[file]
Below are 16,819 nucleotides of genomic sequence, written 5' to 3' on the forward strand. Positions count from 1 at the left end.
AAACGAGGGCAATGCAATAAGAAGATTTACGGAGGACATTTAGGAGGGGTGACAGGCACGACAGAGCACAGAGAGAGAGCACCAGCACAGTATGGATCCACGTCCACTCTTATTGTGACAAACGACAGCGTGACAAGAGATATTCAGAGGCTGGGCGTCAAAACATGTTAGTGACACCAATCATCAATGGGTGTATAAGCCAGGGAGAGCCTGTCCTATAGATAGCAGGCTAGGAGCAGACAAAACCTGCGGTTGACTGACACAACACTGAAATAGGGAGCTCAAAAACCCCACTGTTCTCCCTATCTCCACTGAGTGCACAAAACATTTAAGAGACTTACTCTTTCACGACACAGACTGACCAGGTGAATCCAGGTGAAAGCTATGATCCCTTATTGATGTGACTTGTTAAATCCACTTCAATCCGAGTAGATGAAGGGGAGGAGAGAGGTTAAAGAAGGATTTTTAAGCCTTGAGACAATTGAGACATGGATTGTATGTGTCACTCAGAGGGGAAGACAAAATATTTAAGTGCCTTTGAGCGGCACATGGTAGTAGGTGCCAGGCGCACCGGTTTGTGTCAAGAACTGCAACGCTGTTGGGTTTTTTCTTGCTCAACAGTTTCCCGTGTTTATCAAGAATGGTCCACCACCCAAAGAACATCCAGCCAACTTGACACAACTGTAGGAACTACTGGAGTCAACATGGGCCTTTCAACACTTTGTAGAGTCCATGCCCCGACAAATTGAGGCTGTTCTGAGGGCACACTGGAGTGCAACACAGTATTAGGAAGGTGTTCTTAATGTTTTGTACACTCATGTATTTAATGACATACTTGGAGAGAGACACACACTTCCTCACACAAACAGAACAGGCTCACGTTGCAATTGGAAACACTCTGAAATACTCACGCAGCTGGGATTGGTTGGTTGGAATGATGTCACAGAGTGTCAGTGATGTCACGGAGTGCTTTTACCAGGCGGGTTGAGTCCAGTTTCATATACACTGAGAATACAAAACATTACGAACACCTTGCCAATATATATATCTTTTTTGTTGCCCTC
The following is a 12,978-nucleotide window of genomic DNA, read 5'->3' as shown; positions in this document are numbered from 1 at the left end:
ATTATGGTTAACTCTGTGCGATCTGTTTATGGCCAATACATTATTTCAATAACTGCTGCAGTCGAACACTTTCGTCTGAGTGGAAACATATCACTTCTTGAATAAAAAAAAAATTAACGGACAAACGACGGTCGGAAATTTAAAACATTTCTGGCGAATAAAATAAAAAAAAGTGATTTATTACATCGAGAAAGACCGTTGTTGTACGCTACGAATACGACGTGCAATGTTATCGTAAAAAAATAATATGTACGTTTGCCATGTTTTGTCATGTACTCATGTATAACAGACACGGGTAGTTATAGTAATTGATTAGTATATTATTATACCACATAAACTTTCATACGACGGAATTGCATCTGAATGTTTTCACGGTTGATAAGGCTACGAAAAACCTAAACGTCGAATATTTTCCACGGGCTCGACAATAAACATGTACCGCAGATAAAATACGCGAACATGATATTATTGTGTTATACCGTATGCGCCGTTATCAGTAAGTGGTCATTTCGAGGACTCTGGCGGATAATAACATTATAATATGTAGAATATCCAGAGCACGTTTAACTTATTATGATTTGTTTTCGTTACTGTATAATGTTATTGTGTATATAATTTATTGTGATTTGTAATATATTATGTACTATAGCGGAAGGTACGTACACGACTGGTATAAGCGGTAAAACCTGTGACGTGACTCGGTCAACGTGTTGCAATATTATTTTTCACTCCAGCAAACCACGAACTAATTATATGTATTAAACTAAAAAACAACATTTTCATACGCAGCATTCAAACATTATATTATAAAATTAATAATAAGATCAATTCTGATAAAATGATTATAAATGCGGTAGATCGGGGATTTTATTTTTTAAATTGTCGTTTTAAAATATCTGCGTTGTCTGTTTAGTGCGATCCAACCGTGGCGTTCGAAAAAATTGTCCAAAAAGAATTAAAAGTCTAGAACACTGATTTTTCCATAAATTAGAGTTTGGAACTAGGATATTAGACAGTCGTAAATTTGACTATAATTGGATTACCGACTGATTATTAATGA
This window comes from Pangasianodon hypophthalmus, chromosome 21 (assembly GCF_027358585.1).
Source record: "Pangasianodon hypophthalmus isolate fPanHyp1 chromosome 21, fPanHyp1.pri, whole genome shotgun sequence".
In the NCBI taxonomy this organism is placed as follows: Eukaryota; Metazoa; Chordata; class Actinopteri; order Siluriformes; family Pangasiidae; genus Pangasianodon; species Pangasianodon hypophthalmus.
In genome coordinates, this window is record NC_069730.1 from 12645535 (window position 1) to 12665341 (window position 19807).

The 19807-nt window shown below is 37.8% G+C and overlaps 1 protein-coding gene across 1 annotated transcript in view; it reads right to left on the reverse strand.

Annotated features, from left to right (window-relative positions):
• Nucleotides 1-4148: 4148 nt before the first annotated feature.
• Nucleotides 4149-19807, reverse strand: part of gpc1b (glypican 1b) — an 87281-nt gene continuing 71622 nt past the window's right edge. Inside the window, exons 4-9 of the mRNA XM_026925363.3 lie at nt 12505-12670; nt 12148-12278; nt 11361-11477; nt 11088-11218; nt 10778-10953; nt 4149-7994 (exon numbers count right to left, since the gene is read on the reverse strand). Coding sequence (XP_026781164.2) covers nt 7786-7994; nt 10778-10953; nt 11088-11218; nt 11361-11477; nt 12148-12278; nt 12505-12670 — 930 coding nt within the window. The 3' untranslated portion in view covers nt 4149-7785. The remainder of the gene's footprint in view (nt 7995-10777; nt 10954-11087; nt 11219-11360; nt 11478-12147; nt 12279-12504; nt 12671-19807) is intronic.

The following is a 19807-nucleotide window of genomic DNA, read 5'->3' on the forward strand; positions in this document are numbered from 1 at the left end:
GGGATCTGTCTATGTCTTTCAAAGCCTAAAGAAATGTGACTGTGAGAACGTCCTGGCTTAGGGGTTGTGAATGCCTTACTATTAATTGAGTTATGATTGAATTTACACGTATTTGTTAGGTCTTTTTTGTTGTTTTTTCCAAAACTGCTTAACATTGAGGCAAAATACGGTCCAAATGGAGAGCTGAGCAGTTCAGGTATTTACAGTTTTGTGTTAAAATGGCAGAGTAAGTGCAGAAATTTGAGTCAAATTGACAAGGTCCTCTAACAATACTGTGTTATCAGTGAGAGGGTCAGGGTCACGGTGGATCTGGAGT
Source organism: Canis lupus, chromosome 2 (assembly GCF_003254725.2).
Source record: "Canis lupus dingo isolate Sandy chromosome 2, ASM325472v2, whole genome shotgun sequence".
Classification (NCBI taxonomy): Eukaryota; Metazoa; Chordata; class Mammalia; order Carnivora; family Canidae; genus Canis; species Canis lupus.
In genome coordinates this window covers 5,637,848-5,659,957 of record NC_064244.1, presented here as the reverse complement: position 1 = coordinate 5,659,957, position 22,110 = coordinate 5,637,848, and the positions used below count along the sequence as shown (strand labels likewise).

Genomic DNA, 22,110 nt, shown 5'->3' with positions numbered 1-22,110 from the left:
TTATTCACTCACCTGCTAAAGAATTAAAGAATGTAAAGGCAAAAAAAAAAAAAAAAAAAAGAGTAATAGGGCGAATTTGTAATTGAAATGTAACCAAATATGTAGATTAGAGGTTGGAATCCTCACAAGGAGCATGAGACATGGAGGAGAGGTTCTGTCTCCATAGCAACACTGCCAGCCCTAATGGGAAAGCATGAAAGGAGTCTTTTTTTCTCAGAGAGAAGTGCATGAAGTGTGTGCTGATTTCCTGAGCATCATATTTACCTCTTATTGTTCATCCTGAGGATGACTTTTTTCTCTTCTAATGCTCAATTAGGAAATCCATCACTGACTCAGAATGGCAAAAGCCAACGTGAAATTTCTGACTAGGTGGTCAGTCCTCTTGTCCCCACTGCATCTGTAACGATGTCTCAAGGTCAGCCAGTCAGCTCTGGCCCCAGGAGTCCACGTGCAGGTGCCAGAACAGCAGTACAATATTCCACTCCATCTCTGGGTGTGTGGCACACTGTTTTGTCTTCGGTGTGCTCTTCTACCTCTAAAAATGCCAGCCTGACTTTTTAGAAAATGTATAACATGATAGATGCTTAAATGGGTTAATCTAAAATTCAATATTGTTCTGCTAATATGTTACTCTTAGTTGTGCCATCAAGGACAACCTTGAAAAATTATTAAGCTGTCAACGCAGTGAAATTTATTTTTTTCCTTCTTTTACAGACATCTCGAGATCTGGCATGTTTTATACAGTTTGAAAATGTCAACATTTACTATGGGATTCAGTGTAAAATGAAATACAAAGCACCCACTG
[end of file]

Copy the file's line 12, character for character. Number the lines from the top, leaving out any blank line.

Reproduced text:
• Nucleotides 4149-19807, reverse strand: part of gpc1b (glypican 1b) — an 87281-nt gene continuing 71622 nt past the window's right edge. Inside the window, exons 4-9 of the mRNA XM_026925363.3 lie at nt 12505-12670; nt 12148-12278; nt 11361-11477; nt 11088-11218; nt 10778-10953; nt 4149-7994 (exon numbers count right to left, since the gene is read on the reverse strand). Coding sequence (XP_026781164.2) covers nt 7786-7994; nt 10778-10953; nt 11088-11218; nt 11361-11477; nt 12148-12278; nt 12505-12670 — 930 coding nt within the window. The 3' untranslated portion in view covers nt 4149-7785. The remainder of the gene's footprint in view (nt 7995-10777; nt 10954-11087; nt 11219-11360; nt 11478-12147; nt 12279-12504; nt 12671-19807) is intronic.